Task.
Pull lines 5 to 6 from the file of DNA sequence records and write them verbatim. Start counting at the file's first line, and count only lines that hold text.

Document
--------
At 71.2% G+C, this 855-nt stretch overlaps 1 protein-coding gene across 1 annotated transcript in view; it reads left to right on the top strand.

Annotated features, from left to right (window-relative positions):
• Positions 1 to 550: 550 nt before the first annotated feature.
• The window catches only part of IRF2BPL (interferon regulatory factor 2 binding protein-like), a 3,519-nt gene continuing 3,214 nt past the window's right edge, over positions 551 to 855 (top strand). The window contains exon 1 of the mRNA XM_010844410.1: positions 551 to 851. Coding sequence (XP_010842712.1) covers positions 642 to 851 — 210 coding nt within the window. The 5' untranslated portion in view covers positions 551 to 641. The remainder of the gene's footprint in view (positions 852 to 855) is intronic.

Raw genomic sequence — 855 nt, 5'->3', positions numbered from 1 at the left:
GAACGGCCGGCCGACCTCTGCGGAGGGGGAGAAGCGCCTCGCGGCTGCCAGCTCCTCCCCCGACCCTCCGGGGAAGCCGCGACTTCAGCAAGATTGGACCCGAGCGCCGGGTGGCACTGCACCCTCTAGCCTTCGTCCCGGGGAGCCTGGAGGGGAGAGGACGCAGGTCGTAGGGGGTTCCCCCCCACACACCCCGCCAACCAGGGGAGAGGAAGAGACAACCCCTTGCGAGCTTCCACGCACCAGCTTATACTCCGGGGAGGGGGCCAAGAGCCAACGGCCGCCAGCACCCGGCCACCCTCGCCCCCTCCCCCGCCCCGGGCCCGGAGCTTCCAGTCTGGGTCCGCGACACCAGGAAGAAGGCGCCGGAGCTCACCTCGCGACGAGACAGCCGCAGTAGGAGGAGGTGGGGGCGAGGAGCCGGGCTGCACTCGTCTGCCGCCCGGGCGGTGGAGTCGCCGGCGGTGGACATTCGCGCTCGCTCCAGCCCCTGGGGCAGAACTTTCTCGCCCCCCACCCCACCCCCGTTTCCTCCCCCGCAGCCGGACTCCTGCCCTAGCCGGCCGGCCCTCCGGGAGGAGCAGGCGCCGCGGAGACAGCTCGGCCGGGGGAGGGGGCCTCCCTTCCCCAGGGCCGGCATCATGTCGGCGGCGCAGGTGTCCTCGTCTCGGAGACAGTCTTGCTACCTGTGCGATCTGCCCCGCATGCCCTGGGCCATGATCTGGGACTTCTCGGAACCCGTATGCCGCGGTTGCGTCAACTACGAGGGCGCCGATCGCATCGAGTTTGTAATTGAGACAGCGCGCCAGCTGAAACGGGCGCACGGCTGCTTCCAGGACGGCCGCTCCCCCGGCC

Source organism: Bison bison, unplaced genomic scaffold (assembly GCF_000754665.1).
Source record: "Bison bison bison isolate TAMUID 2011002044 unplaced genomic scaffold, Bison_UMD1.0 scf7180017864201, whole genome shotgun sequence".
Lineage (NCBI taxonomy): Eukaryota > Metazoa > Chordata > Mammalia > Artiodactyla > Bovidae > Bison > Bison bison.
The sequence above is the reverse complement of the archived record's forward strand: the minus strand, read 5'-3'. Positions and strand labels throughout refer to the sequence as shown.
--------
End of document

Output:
Raw genomic sequence — 855 nt, 5'->3', positions numbered from 1 at the left:
GAACGGCCGGCCGACCTCTGCGGAGGGGGAGAAGCGCCTCGCGGCTGCCAGCTCCTCCCCCGACCCTCCGGGGAAGCCGCGACTTCAGCAAGATTGGACCCGAGCGCCGGGTGGCACTGCACCCTCTAGCCTTCGTCCCGGGGAGCCTGGAGGGGAGAGGACGCAGGTCGTAGGGGGTTCCCCCCCACACACCCCGCCAACCAGGGGAGAGGAAGAGACAACCCCTTGCGAGCTTCCACGCACCAGCTTATACTCCGGGGAGGGGGCCAAGAGCCAACGGCCGCCAGCACCCGGCCACCCTCGCCCCCTCCCCCGCCCCGGGCCCGGAGCTTCCAGTCTGGGTCCGCGACACCAGGAAGAAGGCGCCGGAGCTCACCTCGCGACGAGACAGCCGCAGTAGGAGGAGGTGGGGGCGAGGAGCCGGGCTGCACTCGTCTGCCGCCCGGGCGGTGGAGTCGCCGGCGGTGGACATTCGCGCTCGCTCCAGCCCCTGGGGCAGAACTTTCTCGCCCCCCACCCCACCCCCGTTTCCTCCCCCGCAGCCGGACTCCTGCCCTAGCCGGCCGGCCCTCCGGGAGGAGCAGGCGCCGCGGAGACAGCTCGGCCGGGGGAGGGGGCCTCCCTTCCCCAGGGCCGGCATCATGTCGGCGGCGCAGGTGTCCTCGTCTCGGAGACAGTCTTGCTACCTGTGCGATCTGCCCCGCATGCCCTGGGCCATGATCTGGGACTTCTCGGAACCCGTATGCCGCGGTTGCGTCAACTACGAGGGCGCCGATCGCATCGAGTTTGTAATTGAGACAGCGCGCCAGCTGAAACGGGCGCACGGCTGCTTCCAGGACGGCCGCTCCCCCGGCC